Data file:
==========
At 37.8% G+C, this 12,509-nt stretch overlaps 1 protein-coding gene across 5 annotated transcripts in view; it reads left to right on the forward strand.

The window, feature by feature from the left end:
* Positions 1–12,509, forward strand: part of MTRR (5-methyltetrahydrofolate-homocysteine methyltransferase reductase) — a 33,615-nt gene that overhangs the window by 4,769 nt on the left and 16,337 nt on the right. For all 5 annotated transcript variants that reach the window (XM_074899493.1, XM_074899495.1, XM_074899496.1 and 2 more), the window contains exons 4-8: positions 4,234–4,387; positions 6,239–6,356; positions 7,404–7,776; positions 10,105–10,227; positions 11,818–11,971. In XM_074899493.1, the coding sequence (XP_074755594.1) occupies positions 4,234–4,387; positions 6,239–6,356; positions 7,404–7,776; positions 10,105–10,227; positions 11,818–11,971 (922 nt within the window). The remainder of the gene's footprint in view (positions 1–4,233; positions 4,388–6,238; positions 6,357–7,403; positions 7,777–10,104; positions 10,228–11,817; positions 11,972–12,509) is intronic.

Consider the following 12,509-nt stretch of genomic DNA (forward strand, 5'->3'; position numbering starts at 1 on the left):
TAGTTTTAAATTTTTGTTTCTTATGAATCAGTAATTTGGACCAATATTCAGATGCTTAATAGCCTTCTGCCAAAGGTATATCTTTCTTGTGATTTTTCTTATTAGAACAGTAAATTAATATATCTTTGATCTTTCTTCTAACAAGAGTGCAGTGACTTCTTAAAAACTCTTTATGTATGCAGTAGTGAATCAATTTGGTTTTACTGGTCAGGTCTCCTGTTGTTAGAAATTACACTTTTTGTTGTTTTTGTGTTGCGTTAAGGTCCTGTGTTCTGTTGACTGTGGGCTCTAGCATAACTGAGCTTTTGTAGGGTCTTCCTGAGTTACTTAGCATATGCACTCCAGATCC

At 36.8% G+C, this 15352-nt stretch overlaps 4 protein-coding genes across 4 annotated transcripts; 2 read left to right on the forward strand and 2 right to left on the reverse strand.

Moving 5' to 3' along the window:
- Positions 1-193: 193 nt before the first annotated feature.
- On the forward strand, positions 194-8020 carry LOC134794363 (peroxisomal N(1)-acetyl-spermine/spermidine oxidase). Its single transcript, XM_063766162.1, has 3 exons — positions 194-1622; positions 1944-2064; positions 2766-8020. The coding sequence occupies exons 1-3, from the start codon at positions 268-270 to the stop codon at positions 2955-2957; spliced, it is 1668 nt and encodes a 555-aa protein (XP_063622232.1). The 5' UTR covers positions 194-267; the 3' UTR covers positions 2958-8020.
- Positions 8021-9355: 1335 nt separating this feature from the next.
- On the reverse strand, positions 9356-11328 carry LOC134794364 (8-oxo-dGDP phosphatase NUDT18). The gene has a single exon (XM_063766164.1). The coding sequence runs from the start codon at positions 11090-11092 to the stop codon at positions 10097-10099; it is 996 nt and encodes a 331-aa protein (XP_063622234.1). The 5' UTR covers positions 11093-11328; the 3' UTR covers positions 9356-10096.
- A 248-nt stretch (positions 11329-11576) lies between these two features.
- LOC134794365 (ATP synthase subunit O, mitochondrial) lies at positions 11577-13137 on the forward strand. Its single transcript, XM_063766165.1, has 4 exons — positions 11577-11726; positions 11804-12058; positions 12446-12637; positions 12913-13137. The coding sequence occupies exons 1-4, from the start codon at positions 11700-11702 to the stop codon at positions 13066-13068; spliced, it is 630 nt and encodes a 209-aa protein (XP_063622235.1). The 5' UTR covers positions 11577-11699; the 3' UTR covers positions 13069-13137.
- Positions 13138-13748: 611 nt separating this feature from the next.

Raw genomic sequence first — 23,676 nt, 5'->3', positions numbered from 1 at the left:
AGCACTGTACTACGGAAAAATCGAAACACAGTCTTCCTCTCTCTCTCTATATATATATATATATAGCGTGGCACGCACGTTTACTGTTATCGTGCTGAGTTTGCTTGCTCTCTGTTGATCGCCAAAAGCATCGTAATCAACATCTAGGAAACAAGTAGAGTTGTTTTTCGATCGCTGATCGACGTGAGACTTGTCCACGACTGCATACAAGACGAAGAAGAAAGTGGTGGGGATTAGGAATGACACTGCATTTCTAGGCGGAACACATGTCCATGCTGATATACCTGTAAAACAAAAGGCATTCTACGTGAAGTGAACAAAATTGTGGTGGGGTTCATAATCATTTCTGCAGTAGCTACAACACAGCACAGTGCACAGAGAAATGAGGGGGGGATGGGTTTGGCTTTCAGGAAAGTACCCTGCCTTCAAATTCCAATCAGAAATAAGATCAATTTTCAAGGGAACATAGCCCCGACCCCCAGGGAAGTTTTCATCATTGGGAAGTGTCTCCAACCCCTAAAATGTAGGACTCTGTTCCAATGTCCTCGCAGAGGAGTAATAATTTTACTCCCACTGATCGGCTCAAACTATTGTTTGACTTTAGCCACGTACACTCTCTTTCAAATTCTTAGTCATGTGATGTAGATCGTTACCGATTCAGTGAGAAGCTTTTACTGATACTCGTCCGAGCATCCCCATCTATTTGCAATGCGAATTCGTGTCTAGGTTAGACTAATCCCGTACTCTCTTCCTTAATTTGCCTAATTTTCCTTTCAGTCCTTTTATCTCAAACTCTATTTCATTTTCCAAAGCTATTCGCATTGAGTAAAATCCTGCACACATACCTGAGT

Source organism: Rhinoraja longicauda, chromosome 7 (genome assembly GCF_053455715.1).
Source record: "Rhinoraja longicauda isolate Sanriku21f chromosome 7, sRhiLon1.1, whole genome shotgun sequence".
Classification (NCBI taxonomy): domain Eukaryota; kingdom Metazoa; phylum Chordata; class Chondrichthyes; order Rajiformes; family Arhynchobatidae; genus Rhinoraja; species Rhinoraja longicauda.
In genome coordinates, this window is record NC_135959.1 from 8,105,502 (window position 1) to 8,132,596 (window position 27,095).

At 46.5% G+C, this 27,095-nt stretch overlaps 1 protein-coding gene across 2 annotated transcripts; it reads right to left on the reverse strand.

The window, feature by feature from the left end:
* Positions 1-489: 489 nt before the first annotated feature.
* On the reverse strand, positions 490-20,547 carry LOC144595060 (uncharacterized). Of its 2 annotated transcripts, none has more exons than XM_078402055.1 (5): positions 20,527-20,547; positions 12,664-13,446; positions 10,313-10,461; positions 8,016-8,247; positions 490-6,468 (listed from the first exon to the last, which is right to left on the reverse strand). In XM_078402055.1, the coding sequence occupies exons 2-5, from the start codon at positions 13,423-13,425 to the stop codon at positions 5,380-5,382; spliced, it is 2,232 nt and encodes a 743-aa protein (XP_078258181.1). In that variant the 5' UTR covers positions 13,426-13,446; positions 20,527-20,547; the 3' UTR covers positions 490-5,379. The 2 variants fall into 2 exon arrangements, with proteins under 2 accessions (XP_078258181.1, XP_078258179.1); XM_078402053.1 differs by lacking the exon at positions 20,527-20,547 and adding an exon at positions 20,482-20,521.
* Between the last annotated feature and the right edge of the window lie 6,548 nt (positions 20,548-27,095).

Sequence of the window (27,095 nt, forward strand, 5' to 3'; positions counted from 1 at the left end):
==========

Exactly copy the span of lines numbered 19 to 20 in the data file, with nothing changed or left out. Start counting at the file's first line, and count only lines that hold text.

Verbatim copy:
Classification (NCBI taxonomy): domain Eukaryota; kingdom Metazoa; phylum Chordata; class Chondrichthyes; order Rajiformes; family Arhynchobatidae; genus Rhinoraja; species Rhinoraja longicauda.
In genome coordinates, this window is record NC_135959.1 from 8,105,502 (window position 1) to 8,132,596 (window position 27,095).